This month’s history blog posts have covered a range of different topics, time periods, and ideas. Below is a round of a few of the posts I have really enjoyed!
This month on his blog Matt Lewis has been discussing Richard the III, both his coronation, and in a very intriguing post Shakespeare’s portrayal of the monarch. He argues that Shakespeare’s play was in fact not about King Richard, a convenient villain, but instead was a veiled warning to Queen Elizabeth about the dangers of unsecured succession and the plotting of her adviser Robert Cecil.
Families, Living Spaces and Public Spaces
Spitalfields Lost created a wonderful visual trip down memory lane displaying a range of photographs and images of lost Spitalfields and asked the thought-provoking question about the changing nature of cities within resident’s life-times.
At the Pirate Omnibus Simon Abernethy has provided an interesting look at the politics of gender on the London Underground. From the difficulties of smoking carriages to outrages over ‘Mammoth’ bags being carried on the tube Abernethy shows us what really got people’s goat when they travelled on the tube. (This is particularly fascinating for those like myself who commute on the tube regularly)..
Susan Cook at the Journal of Victorian Culture Online, explored another set of images, this time of Victorian motherhood. She considers the ideas of effacement and exposure in images of Victorian mothers and looks at the way in images of shrouded mothers and breastfeeding mothers might share similar themes.
On her new blog Joanne Bailey has been discussing eighteenth and nineteenth century sailors returning home to their families. The motif of the sailor in the arms of his family, and particularly his loving children, was a popular one and was reflected in images and indeed the words of sailors themselves.
Food and Agriculture
Natalie Bennett over at Philobiblon provides an interesting summary of Food in Medieval England: Diet and Nutrition. She highlights the aspects of medieval food production that relate to our own concerns about sustainable agriculture and meat production, and notes that certain medieval beers were “lyke wash as pygges had wrestled dryn”.
Over at the Recipes Project Laurence Totelin delved into the ancient history of curds and whey . Looking at the use of seal rennet in making cheese and the connections between curdling cheese and the formation of the foetus in the womb.
Academia and Learning
The Renaissance Mathematicus has this month revealed the interesting story of the life of John Dee and how England in the early sixteenth-century was a ‘mathematical desert’ where mathematics was regarded with suspicion and disdain.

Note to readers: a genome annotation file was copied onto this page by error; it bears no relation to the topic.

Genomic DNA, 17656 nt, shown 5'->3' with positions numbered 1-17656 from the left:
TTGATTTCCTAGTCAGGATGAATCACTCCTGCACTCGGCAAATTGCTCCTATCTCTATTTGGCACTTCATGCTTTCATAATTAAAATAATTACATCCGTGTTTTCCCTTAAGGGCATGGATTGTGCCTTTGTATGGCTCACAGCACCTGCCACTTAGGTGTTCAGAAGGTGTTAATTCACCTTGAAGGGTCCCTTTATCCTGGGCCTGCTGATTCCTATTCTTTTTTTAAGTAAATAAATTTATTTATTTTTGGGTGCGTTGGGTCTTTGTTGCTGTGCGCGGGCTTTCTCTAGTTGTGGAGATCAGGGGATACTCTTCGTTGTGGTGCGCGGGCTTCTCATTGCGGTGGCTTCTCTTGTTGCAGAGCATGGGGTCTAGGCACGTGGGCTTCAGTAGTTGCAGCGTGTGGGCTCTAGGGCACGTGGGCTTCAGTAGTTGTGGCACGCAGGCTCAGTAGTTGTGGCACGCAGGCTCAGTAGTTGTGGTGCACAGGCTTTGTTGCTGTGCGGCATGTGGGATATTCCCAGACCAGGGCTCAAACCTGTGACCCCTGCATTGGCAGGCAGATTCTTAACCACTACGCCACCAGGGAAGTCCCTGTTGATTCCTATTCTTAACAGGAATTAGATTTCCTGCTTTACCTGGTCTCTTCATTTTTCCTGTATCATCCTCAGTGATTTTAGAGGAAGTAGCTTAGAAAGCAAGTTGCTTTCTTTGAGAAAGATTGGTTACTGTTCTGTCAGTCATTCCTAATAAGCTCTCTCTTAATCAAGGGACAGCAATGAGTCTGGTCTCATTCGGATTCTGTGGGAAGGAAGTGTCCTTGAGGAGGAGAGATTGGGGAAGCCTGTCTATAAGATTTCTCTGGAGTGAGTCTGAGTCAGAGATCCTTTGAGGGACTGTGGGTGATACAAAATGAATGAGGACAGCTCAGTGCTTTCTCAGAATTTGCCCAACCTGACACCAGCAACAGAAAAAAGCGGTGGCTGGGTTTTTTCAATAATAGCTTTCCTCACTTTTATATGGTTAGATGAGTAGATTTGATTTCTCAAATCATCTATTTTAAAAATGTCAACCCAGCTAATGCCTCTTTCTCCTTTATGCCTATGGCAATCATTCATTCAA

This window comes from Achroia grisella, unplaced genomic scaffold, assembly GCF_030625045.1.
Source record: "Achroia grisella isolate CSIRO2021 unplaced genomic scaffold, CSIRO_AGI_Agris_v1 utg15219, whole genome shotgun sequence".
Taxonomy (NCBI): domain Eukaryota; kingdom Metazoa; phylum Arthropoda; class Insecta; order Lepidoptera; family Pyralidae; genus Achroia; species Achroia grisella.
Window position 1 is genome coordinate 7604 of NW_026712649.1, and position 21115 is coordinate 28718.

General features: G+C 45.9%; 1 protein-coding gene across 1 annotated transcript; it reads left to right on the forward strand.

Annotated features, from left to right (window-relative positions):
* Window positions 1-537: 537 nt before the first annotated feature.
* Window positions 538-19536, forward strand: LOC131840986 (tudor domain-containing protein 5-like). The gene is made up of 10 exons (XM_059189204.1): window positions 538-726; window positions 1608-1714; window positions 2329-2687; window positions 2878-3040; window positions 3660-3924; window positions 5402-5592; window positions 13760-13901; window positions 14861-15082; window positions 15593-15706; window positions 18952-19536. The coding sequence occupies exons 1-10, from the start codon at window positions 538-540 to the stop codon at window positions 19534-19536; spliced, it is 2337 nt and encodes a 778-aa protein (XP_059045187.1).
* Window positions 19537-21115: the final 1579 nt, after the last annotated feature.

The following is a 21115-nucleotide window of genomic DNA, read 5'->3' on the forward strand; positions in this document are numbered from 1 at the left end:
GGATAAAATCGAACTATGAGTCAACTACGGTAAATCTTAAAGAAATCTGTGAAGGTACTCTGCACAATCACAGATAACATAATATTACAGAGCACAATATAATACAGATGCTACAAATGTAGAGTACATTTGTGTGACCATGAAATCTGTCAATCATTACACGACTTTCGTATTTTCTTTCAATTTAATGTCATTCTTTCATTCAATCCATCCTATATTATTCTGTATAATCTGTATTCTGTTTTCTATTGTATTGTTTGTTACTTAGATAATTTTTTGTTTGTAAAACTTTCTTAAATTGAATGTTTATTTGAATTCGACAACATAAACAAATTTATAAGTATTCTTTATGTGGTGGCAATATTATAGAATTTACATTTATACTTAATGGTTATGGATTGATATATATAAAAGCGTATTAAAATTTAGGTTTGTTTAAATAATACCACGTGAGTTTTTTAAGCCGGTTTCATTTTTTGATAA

Medicine and Mortality
On the History of Medicine in Ireland blog this month Dr Anne MacLellan has provided an intimate account of dealing with the Spanish Flu, seen through the eyes of a young medical student Dorothy Stopford. The account shows a personal response to the loss of close friends and to dealing with the death of so many young adults in hospital.
This post could also have been grouped under the living spaces section, but Lucinda Matthew-Jones’s moving discussion of obituaries for fallen soldiers from Tonybee Hall also strongly evoked the mortality and loss of the First World War. She considers both the relationship a historian has with sources like this, and the way in which the deaths of their fellows affected those who wrote the obituaries. As one obituary writer sadly noted: ‘But the measure of our loss, is in reality, the measure of our reply. All we loved is in the dust: all we loved has laid it there’
Criminality, Policing and Disorder
Several blogs this month have been talking about crime and disorder here are just a few …
Matthew De Cloedt told us all about arson and attempted robbery at Sir Hans Sloan’s house, the quick and calm actions of Sloane’s wife saved her family, servants and house and as a bonus foiled the burglar’s devious plan.
Rachel Griffin has been describing the birth of detectives in the Victorian Metropolitan police. Following the gruesome murder of Jane Jones by her lover and husband Daniel Good, poor unfortunate Constable Gardiner found himself locked in a stable with her dismembered body. The embarrassment of the episode led to the creation of the Detective Department which until 1878 investigated murders, frauds and theft.
Andrew Heath at the University of Sheffield’s History Matters blog looks at the ways in which the Draft Riots of 1863 have been remembered or overlooked in film. He also considers the racial hatred that formed a central element of this turbulent era in New York’s history.
Crime was also a theme on this blog, where I looked at a complicated case of suspected murder by coffee and cantharides. The use of a potent poison and aphrodisiac in this case was not straight forward and medical experts and others waded in to discuss how Spanish Flies worked, how long their effects took to kill someone, and whether or not the victim was suffering from a venereal disease.
History from Below
Many of these posts focus on ‘history from below’, which leads nicely to our final set of posts. This month the Many-headed Monster has hosted an on-line symposium discussing the future of this historical approach. They have looked at many different aspects of this including global histories from below, Landscape history, and the place of the home, and who is ‘below’. This is a historical approach and methodology that is still very much alive and has much more to offer.
Samantha Shave’s piece on history for below for the Many-headed Monster links in nicely with the final piece in this round-up from Richard Blakemore at HistoryWomble who also debates the issue of who history is written for and considers the relative merits of Open Access, particularly looking at how it has an impact on early career researchers.